iPhones are usually very reliable when it comes to updating software or transferring your data from an older model to a new one, but now and again you can experience a few problems. One of the most confusing is when the device only shows the Apple logo on the display and refuses to boot into iOS What can you do when this happens? We show you how to fix an iPhone stuck on the Apple logo.
How long has your iPhone been stuck on the Apple logo?
First up, it’s worth seeing if your iPhone is merely progressing slowly through an update, rather than stuck. Apple recommends checking that the progress bar under the logo hasn’t moved for at least an hour before becoming worried about a potential issue. If it has, then maybe give the device a little more time to process any large software updates it may be dealing with. But, if the progress bar gets stuck for longer than an hour, it’s probably time to try and fix the issue.
There are two main routes you can use: Force Restart or Recovery Mode. The first simply forces the iPhone to turn itself off and then reboot. Like a Mac, a simple hard reboot will often fix whatever’s ailing your iPhone.
Recovery Mode is required if a forced restart doesn’t work, but it does require you to connect the iPhone to a computer. This should either be a Mac running on at least macOS Catalina, a Mac running macOS Mojave or earlier but with iTunes installed, or a Windows PC with iTunes installed.
Force Restarting a stuck iPhone
The quickest option is the Force Restart, as it quickly reboots your iPhone. It can be triggered by using the following button combinations:
iPhone 8 or later: You’ll need to do a little finger dancing to get modern iPhones into their recovery mode. First, press and release the Volume Up button, do the same for the Volume Down button, then press and hold the Side button until you see that the device has entered its recovery mode. This is signified by the screen going black, then the Apple logo returning.
iPhone 7 and iPhone 7 Plus: It’s a bit different on these devices, as you need to press and hold both the Volume Down and Sleep/Wake buttons at the same time. Keep holding them until the iPhone display goes black and then the Apple logo reappears.
iPhone 6S and earlier: If you’re still sporting one of these classics, here’s the button combination required. Press and hold both the Home button and the Sleep/Wake button, release the latter, and keep the Home button held down until you see the iPhone reboot.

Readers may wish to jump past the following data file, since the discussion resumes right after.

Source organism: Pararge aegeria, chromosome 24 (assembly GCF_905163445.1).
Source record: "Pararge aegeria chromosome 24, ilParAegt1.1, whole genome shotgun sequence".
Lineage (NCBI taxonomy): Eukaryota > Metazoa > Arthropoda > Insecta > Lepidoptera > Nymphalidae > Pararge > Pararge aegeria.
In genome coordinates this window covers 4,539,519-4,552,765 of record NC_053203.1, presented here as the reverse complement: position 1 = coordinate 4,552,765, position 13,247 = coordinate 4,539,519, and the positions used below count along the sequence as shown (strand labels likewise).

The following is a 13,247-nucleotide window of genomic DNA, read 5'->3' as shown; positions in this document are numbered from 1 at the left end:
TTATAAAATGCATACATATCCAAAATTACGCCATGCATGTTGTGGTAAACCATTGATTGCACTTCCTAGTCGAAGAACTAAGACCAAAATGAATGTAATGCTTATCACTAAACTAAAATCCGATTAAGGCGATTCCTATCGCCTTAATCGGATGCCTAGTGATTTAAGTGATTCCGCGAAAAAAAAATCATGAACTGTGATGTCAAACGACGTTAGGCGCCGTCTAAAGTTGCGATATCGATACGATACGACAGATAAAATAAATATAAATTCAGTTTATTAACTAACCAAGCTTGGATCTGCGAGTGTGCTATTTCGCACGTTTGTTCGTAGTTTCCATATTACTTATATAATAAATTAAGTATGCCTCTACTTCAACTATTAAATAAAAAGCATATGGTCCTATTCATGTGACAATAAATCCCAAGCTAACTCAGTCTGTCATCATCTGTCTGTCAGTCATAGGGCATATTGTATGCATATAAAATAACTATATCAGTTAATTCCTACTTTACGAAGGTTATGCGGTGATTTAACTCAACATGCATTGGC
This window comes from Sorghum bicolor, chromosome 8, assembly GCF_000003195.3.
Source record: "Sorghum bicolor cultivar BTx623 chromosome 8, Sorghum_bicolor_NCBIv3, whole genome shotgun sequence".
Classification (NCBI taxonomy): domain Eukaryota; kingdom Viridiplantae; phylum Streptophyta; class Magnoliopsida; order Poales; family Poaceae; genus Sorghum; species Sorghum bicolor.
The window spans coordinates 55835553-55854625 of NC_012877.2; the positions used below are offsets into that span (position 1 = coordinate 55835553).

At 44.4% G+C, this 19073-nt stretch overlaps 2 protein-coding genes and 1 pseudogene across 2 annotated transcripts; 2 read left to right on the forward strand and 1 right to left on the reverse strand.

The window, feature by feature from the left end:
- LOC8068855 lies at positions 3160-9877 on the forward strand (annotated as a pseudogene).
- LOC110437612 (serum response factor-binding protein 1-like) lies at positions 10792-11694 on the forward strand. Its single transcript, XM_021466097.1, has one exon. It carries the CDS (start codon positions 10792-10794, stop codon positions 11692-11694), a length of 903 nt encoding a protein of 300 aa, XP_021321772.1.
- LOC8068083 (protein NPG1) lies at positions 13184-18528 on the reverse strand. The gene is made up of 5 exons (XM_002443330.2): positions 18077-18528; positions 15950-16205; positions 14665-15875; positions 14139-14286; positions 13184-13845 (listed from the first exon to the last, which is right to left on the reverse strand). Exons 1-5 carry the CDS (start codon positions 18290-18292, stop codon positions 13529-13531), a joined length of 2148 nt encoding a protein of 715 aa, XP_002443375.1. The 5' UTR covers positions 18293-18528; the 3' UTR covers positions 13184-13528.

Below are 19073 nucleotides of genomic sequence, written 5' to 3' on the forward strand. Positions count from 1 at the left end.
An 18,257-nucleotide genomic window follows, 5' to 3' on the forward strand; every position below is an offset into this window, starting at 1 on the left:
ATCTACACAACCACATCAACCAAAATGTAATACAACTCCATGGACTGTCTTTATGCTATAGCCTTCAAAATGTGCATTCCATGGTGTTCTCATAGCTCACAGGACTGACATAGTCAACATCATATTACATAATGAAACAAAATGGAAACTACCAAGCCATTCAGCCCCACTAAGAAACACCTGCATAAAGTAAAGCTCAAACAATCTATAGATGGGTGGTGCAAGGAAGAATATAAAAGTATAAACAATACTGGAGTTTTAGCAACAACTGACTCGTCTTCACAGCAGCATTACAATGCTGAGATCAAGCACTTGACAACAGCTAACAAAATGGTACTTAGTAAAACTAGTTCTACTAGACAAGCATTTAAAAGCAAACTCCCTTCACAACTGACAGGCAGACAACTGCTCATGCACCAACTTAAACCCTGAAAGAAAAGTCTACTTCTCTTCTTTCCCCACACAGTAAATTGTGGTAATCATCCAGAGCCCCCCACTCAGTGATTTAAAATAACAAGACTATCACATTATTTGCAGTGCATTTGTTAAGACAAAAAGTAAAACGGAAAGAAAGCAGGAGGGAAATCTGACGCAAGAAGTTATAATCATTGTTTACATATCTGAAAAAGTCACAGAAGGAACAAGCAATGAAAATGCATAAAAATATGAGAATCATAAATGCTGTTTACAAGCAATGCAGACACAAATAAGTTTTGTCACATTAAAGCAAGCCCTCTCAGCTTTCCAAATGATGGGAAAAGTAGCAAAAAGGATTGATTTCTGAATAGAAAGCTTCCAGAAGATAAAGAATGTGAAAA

Using Recovery Mode to fix an unresponsive iPhone
If these steps don’t clear the problem, then you’ll need to use the Recovery Mode method. Many of the steps are exactly the same as those listed above, the main difference is that you’ll need to plug your iPhone into the computer you have using the Lightining-to-USB-C cable supplied with your iPhone.
For those on a Mac with macOS Catalina or later, open Finder and select your iPhone from the left-hand column. For those on a Mac with macOS Mojave (or earlier) or a Windows PC, open iTunes and select the iPhone from the left-hand column.
With this done you’ll need to put the iPhone into Recovery Mode. This is achieved by using the button combinations described in the Force Restart section. Rather than rebooting into iOS, you’ll see an image of a computer icon with a cable underneath. This signifies that the iPhone is in Recovery Mode.
On your computer you should now see two options appear: Update or Restore. Update will install the latest version of iOS on your iPhone while leaving your data intact. Restore will wipe the data on your phone and re-install the latest version of the operating system. You’ll then be able to restore from the most recent iCloud backup.
Hopefully, you should see your iPhone up and running again after these steps. Should the worst-case scenario happen and the device remains unresponsive, then we recommend booking an appointment at your nearest Apple Store, as they may be able to use more advanced tools to salvage the situation.
Martyn has been involved with tech ever since the arrival of his ZX Spectrum back in the early 80s. He covers iOS, Android, Windows and macOS, writing tutorials, buying guides and reviews for Macworld and its sister site Tech Advisor.